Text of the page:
The initial agreement authorizing Shelly to negotiate the team was executed by "one of Sterling's personal lawyers"(strangely I have never seen this lawyer's name reported anywhere, but the implication from some of Sterling's other lawyers that the agreement was less valid because it came from a different lawyer is odd at best).
The statement that Sterling had no intention of suing from June 4 came from Maxwell Blecher, a different lawyer.
Yesterday's statement that Sterling would go ahead with a lawsuit against the NBA came from the office of yet another attorney, Bobby Samini.
There's an old saying that says "Too many cooks spoil the broth." A lesser known but no less valid corollary is this: "Too many lawyers spoil fucking everything up to and including the very fabric of society and will almost certainly lead to the end of civilization as we know it." It's a good saying if a bit of a mouthful.
What's strange about all of this is that based on my understanding of the situation and conversations I've had with legal experts, a lawsuit against the NBA is a total non-starter for Donald. He has one and only one legal play, itself a long shot -- he has to dispute the authority of Shelly Sterling to sell the team as the sole trustee of the trust that owns the team. If that transaction stands, then Donald is screwed.
He's suing the NBA for forcing him to sell the team -- but ultimately, the NBA didn't force him to sell the team -- Shelly voluntarily sold the team acting on behalf of the trust. Was there pressure? Sure. But there's little basis for awarding damages based on saber rattling.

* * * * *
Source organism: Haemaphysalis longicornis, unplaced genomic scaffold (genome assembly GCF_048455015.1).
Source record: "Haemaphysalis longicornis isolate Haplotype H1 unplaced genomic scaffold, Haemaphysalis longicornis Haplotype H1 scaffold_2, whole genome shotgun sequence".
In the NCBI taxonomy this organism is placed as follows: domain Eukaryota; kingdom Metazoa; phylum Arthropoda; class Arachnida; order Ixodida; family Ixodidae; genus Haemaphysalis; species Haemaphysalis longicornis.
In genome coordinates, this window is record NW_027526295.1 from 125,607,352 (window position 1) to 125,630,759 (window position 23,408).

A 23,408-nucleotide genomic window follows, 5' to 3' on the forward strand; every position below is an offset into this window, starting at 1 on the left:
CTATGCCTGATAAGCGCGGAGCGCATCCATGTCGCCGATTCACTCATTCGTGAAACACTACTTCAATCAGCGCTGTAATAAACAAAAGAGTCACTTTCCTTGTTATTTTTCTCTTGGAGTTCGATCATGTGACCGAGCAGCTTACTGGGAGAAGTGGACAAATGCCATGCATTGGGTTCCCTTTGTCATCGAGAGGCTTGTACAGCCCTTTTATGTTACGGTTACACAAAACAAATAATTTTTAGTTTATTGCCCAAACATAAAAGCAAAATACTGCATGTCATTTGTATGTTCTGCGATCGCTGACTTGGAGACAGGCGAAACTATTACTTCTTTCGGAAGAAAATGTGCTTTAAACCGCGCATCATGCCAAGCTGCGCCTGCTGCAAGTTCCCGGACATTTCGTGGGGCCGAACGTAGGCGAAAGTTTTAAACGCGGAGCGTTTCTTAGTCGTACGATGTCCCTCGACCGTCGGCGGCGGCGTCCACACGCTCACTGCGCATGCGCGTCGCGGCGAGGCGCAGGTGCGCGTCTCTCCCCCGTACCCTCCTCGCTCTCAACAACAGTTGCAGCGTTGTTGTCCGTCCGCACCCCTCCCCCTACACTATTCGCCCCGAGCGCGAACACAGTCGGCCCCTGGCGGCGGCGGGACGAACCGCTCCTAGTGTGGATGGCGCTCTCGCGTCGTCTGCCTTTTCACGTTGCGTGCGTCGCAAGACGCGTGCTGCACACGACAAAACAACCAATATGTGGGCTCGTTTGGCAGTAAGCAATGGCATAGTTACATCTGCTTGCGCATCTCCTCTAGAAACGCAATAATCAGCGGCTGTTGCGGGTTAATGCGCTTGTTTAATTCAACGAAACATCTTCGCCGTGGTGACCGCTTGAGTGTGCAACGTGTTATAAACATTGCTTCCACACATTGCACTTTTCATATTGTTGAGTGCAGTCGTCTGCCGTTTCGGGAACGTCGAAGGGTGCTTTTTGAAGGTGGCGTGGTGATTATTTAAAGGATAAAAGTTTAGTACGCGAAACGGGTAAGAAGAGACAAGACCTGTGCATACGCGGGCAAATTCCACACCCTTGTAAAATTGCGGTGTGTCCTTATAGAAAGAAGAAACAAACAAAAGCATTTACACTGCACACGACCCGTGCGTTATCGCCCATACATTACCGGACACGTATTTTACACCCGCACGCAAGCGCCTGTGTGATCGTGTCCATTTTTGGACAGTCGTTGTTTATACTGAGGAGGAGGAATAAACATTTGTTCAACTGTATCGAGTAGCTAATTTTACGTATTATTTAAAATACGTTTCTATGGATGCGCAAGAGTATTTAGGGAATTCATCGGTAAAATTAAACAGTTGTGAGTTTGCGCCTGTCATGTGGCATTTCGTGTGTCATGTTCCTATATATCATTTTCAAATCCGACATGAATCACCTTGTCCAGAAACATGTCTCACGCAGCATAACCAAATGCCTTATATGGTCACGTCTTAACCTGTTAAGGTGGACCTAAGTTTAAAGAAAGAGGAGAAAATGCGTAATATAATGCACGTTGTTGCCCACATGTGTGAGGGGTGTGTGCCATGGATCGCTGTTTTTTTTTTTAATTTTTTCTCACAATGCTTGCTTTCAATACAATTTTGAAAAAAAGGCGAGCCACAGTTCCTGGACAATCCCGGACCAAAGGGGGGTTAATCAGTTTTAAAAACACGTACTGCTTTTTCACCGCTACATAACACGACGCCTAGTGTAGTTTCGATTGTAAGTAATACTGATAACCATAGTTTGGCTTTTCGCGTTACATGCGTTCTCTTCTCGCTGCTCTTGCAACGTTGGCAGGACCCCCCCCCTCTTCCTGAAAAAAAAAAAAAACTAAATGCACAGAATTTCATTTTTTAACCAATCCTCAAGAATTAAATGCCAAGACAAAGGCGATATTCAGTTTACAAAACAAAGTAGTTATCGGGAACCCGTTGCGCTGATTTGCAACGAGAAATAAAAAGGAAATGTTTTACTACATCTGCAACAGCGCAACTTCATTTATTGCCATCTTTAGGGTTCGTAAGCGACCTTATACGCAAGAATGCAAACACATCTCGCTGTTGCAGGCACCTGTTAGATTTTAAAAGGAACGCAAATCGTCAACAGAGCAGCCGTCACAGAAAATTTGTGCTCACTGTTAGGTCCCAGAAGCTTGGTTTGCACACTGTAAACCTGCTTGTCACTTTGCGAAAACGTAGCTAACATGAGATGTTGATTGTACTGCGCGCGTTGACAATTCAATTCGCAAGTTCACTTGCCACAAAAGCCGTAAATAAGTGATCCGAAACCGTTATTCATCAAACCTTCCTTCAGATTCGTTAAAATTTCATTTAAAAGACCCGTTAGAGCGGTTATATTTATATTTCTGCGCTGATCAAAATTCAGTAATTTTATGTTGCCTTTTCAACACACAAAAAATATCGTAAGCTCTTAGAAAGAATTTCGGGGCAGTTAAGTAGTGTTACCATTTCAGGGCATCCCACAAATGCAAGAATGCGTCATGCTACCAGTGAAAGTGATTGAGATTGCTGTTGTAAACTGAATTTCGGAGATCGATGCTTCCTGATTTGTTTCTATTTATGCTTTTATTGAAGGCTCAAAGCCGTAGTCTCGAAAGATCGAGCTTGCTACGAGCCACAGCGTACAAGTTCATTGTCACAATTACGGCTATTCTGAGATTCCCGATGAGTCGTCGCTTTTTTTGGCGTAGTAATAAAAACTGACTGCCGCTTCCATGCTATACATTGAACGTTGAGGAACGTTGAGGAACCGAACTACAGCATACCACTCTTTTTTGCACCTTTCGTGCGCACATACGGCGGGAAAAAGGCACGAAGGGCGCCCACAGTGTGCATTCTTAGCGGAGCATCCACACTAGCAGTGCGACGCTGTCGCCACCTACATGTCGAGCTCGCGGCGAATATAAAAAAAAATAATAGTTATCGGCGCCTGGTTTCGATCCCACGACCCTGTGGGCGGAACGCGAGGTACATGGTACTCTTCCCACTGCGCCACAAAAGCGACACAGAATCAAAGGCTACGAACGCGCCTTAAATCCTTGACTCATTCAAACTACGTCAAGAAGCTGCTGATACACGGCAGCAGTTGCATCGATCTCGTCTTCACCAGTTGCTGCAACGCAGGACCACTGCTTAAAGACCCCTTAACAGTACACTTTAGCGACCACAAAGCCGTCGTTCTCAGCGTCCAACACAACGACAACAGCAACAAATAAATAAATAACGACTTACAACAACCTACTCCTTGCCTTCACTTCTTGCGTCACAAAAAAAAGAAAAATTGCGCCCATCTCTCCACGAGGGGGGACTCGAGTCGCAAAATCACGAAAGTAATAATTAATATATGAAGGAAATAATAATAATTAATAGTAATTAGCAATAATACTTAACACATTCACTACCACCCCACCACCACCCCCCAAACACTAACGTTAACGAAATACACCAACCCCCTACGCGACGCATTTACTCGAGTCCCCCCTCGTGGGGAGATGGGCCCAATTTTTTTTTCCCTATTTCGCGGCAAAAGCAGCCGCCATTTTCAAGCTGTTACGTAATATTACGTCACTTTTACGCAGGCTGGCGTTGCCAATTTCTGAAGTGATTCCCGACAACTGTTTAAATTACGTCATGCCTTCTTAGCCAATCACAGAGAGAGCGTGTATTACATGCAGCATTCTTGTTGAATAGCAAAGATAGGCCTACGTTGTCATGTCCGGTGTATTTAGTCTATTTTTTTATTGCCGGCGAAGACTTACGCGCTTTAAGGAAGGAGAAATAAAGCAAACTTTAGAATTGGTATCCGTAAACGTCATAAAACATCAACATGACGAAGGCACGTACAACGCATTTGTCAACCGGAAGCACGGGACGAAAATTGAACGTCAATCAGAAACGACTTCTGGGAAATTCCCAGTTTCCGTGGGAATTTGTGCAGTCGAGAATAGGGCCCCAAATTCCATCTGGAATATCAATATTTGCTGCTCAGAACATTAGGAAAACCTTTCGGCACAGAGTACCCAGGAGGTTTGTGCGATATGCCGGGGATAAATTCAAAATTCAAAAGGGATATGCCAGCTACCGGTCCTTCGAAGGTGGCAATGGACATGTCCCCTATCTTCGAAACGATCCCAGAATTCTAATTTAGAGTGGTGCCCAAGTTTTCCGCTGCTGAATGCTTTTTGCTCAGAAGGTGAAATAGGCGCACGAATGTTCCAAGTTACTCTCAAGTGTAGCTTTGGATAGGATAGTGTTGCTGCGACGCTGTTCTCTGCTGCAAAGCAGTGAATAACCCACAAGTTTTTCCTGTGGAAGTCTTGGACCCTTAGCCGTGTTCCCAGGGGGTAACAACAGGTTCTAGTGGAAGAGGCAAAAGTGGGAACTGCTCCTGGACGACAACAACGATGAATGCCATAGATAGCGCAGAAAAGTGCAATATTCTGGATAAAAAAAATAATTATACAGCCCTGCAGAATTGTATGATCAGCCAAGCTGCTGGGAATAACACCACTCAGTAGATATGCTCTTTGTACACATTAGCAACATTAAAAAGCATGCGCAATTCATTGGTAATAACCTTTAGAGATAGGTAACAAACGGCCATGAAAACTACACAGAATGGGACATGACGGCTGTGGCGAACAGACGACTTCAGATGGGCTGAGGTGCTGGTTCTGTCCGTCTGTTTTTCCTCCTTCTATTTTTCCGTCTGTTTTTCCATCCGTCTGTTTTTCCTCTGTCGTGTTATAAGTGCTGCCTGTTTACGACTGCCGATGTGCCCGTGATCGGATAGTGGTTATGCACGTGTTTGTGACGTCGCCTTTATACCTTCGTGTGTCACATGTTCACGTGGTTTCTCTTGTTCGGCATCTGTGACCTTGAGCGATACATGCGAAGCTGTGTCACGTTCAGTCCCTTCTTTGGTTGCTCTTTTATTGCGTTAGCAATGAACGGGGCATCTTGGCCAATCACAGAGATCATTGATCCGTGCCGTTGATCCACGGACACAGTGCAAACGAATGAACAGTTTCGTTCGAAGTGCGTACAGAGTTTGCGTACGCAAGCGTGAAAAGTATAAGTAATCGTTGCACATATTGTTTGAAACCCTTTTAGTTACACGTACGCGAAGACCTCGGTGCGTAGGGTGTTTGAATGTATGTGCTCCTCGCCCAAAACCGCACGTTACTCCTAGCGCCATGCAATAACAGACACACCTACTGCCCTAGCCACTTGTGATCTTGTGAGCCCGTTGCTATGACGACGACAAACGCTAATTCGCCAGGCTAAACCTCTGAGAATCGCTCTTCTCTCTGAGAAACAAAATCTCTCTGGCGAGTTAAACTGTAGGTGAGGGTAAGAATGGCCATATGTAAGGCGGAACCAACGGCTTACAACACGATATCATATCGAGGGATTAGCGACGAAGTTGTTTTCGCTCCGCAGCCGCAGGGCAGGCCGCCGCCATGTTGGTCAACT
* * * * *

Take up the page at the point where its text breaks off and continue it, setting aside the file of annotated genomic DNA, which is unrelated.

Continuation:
As long as the transaction is in place, so is the indemnification that Shelly granted to the league against lawsuits from Donald in that transaction. So Donald is suing himself and his wife if he's not disputing the sale itself. And the only way to dispute the sale is to question Shelly's authority to transact it -- something that Donald seems reluctant to do.
Sterling is certainly disputing the fine and ban initially issued by the NBA -- those are actual punishments that he can dispute as opposed to imagined slights -- but from the strictly selfish perspective of a Clippers fan, who really cares? Whether Sterling ultimately gives $2.5M of his hundreds of millions of dollars in after-tax profit from the sale of the team back to the league is completely meaningless. As for the ban -- I'd love to see it lifted, if only to see what would happen to the man if he were to actually show his face in an NBA arena. Officially banned or not, he's a pariah at this point.
There remains some confusion as to whether the league and Steve Ballmer need Donald to actually sign off on the sale. They certainly want it -- it would make everything more comfortable -- but do they need it? In his Finals press conference last week, Commissioner Adam Silver said Ballmer's purchase of the team cannot be officially consummated until the lawsuit is resolved -- but I'm not clear on why that should be.
Regardless, while things have for the most part gone much more smoothly with this transition so far than anyone could have hoped for, the erratic Mr. Sterling was always bound to complicate things. The fact that he has a mischief of lawyers around him racking up legal fees isn't helping matters.